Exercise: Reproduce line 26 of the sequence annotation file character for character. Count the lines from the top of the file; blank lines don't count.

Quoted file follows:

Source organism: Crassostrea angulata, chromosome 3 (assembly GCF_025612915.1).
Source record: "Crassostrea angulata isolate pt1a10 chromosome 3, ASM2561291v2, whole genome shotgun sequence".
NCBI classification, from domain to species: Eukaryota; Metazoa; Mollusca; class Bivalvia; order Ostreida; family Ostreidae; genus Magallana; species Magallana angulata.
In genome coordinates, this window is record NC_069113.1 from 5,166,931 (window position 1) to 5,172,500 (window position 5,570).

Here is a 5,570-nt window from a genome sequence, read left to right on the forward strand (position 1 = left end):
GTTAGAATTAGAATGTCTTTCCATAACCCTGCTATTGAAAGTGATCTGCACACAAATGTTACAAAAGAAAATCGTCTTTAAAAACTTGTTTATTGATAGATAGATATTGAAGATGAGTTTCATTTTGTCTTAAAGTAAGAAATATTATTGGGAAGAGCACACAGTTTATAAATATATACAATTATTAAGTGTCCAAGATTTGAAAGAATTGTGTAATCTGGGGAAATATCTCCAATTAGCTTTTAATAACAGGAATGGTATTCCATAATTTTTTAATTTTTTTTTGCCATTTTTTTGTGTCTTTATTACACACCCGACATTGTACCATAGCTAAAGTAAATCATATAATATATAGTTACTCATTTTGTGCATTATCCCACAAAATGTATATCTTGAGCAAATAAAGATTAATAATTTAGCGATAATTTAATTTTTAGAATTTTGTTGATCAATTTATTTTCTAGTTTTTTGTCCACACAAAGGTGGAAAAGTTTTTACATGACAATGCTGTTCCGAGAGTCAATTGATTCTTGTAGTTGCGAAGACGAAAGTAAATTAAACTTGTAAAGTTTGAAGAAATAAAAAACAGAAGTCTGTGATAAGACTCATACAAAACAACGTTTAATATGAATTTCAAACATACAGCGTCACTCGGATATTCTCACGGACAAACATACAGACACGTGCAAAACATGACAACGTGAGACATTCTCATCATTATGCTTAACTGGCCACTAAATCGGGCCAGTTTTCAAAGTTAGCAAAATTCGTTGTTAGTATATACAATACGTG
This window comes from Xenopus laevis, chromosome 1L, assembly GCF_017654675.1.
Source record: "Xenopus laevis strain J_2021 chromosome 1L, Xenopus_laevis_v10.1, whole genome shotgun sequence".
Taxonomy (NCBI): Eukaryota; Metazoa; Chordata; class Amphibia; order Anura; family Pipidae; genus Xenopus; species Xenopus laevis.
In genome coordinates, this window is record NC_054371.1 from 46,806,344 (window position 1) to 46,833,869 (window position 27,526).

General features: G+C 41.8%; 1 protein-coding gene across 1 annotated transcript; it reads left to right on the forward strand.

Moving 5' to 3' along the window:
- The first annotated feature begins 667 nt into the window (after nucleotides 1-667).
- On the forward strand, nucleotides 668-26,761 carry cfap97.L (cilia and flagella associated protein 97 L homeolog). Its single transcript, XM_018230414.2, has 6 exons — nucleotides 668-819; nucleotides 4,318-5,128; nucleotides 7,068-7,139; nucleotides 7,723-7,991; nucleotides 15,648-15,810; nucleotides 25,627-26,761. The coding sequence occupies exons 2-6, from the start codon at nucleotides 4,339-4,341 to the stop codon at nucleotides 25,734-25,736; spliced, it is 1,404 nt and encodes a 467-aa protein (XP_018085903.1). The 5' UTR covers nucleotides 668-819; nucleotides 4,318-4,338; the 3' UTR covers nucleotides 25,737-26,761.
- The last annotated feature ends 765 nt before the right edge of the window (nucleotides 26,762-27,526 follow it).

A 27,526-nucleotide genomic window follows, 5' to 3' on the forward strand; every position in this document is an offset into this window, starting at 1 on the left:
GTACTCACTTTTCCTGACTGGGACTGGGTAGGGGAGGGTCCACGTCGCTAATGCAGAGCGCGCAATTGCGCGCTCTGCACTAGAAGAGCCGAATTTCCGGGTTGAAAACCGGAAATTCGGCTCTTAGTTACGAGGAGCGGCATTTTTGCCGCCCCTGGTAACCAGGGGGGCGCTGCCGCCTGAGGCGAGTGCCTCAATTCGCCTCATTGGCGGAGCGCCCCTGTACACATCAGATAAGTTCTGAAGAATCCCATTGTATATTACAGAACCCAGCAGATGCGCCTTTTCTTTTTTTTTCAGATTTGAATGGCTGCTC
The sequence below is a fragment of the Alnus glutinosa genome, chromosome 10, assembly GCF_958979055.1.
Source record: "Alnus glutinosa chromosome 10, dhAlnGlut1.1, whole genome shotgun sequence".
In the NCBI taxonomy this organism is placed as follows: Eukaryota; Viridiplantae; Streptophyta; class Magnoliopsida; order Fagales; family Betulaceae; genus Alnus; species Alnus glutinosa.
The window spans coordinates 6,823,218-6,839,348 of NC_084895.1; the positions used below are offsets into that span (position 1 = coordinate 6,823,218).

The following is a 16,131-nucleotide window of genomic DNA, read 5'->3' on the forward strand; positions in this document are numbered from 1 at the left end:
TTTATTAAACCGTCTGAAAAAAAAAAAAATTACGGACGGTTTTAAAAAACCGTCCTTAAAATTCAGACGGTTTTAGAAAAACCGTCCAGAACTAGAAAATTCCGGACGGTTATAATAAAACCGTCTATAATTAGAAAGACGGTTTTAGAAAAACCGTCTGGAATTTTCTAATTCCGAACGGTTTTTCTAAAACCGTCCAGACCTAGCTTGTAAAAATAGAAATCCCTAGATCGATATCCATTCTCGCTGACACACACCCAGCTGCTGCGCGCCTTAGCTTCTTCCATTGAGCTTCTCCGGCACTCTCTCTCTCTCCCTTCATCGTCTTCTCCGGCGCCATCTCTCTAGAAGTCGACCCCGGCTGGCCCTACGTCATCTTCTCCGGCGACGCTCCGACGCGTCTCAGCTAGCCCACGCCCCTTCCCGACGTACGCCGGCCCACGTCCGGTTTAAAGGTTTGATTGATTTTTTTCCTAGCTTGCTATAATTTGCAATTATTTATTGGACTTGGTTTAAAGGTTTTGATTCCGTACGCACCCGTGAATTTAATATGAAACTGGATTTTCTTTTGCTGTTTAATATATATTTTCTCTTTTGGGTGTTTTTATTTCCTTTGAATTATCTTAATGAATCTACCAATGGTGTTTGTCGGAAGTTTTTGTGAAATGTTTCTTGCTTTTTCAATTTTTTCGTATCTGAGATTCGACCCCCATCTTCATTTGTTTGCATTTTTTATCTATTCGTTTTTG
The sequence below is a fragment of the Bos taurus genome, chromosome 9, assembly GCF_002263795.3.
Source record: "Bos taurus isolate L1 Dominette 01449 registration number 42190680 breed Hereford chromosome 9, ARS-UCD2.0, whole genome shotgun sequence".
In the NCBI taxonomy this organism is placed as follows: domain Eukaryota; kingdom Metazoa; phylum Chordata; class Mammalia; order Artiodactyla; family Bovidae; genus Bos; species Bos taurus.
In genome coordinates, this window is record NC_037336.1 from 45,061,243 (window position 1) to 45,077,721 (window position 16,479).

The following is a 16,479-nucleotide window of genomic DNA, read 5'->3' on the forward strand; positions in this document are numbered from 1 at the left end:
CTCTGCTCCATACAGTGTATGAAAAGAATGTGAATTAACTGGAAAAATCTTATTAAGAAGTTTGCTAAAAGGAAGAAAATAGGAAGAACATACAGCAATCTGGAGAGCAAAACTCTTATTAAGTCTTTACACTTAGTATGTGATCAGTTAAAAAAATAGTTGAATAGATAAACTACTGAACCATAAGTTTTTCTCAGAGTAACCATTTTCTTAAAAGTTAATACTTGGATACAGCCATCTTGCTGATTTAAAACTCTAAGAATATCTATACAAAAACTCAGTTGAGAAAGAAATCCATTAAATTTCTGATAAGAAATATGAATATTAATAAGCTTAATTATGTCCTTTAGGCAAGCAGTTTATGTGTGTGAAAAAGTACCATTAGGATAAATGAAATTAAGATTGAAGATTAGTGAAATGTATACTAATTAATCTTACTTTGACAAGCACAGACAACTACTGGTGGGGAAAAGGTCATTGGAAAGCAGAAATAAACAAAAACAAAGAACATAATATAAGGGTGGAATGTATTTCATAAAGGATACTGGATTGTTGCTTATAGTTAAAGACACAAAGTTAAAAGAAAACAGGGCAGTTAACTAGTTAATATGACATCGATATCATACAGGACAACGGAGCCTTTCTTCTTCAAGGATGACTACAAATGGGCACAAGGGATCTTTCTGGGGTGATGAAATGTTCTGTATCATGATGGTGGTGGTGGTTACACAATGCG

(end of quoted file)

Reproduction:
In the NCBI taxonomy this organism is placed as follows: domain Eukaryota; kingdom Metazoa; phylum Chordata; class Mammalia; order Artiodactyla; family Bovidae; genus Bos; species Bos taurus.